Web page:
Eddy's Back

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Fun stuff. The nonmagnetic but conductive materials will see a changing magnetic field, or will “break” field lines, as the jargon goes, which induces eddy currents to flow and produce a field (that’s Faraday’s Law), with the induced field opposing the change (Lenz’s Law). This gives a braking effect, as you can see. Interesting that the nickel is largely unaffected by this; the composition is 75% copper and 25% nickel, while for the quarter, it is 91.67% and 8.33%.

I’ve linked to eddy current effects before, but still wanted to do my own video. I tried to narrate it while filming, but keeping everything in the frame and talking (while my hands were occupied with the demo) was too tough. I did a couple of disastrous takes and then had a fit and stormed off to my trailer, vowing to never work with myself again. I finally calmed myself down and did the silent shot, then waited impatiently for me to do the post-production.

Strange Things Done 'neath the Midnight Sun

The strange case of solar flares and radioactive elements

As the researchers pored through published data on specific isotopes, they found disagreement in the measured decay rates – odd for supposed physical constants.

Checking data collected at Brookhaven National Laboratory on Long Island and the Federal Physical and Technical Institute in Germany, they came across something even more surprising: long-term observation of the decay rate of silicon-32 and radium-226 seemed to show a small seasonal variation. The decay rate was ever so slightly faster in winter than in summer.

Was this fluctuation real, or was it merely a glitch in the equipment used to measure the decay, induced by the change of seasons, with the accompanying changes in temperature and humidity?

“Everyone thought it must be due to experimental mistakes, because we’re all brought up to believe that decay rates are constant,” Sturrock said.

The Pièzo de Résistance

New Atom-Scale Products on Horizon: Breakthrough Discovery Enables Nanoscale Manipulation of Piezoelectric Effect

“The piezoelectric effect has never been manipulated at this scale before, so the range of possible applications is very exciting,” explained Pooja Tyagi, a PhD researcher in Professor Patanjali Kambhampati’s laboratory. “For example, the vibrations of a material can be analyzed to calculate the pressure of the solvent they are in. With further development and research, maybe we could measure blood pressure non-invasively by injecting the dots, shining a laser on them, and analyzing their vibration to determine the pressure.”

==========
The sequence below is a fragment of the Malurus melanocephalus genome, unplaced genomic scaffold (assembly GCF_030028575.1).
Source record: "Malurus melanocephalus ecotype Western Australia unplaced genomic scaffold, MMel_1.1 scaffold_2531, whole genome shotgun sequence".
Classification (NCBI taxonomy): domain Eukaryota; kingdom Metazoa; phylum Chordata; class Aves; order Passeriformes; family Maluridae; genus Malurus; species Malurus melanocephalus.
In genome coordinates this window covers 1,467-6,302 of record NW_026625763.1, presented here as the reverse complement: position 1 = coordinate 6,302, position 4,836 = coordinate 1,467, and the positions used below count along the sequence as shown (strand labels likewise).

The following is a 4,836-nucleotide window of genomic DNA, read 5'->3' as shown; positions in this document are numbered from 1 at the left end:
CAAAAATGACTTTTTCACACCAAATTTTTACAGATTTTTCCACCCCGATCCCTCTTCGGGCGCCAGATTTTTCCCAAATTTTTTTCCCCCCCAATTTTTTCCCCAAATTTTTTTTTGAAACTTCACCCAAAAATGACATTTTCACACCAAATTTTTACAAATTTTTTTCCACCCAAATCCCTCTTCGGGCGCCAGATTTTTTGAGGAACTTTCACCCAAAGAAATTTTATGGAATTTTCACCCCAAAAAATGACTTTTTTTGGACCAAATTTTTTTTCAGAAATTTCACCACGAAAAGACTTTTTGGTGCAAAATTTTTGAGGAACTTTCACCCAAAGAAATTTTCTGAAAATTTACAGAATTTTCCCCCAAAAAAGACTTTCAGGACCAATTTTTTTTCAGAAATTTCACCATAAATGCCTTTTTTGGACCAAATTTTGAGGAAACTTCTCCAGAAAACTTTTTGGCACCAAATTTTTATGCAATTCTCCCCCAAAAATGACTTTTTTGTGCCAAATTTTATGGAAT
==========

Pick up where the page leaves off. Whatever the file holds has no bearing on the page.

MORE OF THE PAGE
(The title was the pun I forgot to use in my thesis defense talk, in describing our homemade diode laser systems)

In the Whole, I'm Glad I'm not in Philadelphia

Pay Up

After dutifully reporting even the smallest profits on their tax filings this year, a number — though no one knows exactly what that number is — of Philadelphia bloggers were dispatched letters informing them that they owe $300 for a privilege license, plus taxes on any profits they made.

Even if, as with Sean Barry, that profit is $11 over two years.

My blog is purely a hobby, but I’d probably get nabbed for selling a t-shirt

Nobody Can Do the Triple Lindy

Bee has a short post on the triple-slit interference experiment: Testing the foundations of quantum mechanics. Contrary to the prediction of the writers at Nature, she does not appear to be “flummoxed” by QM.

If you know one thing about quantum mechanics, it’s Born’s rule: The probability of a measurement is the square of the amplitudes of the wave-functions. It is the central axiom of quantum mechanics and what makes it quantum. If you have a superposition of states, the amplitudes are sums of these states. Taking the square to obtain the probability means you will not only get the square of each single amplitude – which would be the classical result – but you will get mixed terms. These mixed terms are what is responsible for the interference in the famous double-slit experiment and yield the well-known spectrum with multiple maxima rather than one reproducing the two slits, as you’d get were the particles classical.

The View from Up There

Earth from Above

“Earth From Above” is the result of the aerial photographer Yann Arthus-Bertrand’s five-year airborne odyssey across six continents. It’s a spectacular presentation of large scale photographs of astonishing natural landscapes. Every stunning aerial photograph tells a story about our changing planet.

Overheard in the Lab of the Day

A laser recently died a violent death (probably natural, though foul play has not been ruled out; we are interviewing a component of interest), and during the autopsy we got a whiff of the tell-tale smell of burnt insulation and saw where the circuitry had failed. One colleague wondered aloud of the viability of selling an air freshener that smelled that way. This is the same one who thought that the scent of acetone would make a good cologne.
From the geek collection